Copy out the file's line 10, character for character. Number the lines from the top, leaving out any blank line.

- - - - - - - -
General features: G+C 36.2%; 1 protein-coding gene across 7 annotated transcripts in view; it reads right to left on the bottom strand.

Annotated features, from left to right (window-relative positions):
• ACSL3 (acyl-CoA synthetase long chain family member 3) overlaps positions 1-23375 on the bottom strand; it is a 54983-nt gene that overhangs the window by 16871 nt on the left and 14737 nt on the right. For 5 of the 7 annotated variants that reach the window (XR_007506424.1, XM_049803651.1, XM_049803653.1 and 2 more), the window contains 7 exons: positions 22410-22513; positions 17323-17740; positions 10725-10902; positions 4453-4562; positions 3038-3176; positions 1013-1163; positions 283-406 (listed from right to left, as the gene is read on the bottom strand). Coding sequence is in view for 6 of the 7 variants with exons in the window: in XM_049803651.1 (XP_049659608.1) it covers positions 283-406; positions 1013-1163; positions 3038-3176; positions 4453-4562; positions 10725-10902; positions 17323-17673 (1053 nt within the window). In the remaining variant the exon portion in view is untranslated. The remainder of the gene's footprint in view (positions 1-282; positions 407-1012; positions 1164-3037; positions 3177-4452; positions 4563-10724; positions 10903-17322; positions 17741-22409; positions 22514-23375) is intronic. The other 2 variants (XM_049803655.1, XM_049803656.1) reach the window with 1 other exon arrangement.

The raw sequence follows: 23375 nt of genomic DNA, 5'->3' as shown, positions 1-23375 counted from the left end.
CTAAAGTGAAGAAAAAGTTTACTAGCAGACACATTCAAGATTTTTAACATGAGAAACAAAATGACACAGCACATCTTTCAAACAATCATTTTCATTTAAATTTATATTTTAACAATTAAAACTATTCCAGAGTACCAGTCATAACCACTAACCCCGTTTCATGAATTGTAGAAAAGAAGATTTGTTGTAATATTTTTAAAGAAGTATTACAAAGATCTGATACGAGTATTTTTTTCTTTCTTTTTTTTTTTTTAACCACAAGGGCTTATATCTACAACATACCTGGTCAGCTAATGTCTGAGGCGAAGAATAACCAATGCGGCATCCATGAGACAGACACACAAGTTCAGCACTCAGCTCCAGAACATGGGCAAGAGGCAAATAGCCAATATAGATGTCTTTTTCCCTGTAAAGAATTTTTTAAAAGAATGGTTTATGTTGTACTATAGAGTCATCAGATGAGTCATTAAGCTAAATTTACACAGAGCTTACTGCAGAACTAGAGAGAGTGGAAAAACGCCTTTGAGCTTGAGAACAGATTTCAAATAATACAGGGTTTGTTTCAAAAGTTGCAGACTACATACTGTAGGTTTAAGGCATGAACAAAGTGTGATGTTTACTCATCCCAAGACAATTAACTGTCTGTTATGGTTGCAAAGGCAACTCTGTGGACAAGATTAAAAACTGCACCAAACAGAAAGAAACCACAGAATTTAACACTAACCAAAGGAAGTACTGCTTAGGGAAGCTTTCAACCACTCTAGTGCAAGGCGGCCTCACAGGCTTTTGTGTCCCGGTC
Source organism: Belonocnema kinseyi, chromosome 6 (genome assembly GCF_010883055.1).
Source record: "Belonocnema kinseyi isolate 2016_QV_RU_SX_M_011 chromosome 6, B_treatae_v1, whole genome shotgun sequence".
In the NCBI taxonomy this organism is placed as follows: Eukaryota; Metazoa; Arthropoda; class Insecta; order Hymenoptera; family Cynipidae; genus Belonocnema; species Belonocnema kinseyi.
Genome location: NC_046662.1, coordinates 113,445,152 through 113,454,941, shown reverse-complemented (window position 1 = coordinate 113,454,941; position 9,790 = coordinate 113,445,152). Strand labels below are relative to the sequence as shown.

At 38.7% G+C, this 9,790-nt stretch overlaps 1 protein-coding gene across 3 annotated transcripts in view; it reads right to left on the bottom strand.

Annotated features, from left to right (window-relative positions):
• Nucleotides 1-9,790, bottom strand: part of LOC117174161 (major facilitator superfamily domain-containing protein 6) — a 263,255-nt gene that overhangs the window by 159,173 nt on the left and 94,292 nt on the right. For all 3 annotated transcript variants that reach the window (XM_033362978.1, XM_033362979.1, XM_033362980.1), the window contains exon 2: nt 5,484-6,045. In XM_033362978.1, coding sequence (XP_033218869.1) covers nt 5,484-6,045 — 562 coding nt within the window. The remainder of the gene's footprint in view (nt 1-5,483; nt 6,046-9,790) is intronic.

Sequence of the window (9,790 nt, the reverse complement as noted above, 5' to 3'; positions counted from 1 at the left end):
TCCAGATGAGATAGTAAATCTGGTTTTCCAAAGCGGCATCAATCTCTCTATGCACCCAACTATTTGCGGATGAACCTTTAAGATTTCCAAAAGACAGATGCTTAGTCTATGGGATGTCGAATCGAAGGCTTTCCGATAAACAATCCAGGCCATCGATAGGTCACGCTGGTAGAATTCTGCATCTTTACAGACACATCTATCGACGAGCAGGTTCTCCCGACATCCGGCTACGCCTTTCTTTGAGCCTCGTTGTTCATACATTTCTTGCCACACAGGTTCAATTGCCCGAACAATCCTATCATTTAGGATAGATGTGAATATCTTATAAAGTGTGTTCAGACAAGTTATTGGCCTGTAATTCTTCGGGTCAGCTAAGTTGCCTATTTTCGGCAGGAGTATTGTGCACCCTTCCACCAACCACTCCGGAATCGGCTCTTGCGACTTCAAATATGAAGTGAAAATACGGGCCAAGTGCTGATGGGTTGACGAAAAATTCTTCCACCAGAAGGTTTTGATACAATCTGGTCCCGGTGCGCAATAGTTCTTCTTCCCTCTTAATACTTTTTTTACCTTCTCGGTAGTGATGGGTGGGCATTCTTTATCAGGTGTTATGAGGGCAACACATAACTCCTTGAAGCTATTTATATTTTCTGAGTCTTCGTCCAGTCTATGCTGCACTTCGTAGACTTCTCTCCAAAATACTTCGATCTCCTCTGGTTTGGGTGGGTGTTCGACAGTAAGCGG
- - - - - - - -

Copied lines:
At 38.7% G+C, this 9,790-nt stretch overlaps 1 protein-coding gene across 3 annotated transcripts in view; it reads right to left on the bottom strand.